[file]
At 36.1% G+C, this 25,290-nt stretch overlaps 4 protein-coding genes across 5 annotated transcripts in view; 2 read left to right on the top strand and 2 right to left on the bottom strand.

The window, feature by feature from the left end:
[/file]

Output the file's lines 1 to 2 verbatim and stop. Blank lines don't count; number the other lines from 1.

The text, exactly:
At 36.1% G+C, this 25,290-nt stretch overlaps 4 protein-coding genes across 5 annotated transcripts in view; 2 read left to right on the top strand and 2 right to left on the bottom strand.

The window, feature by feature from the left end: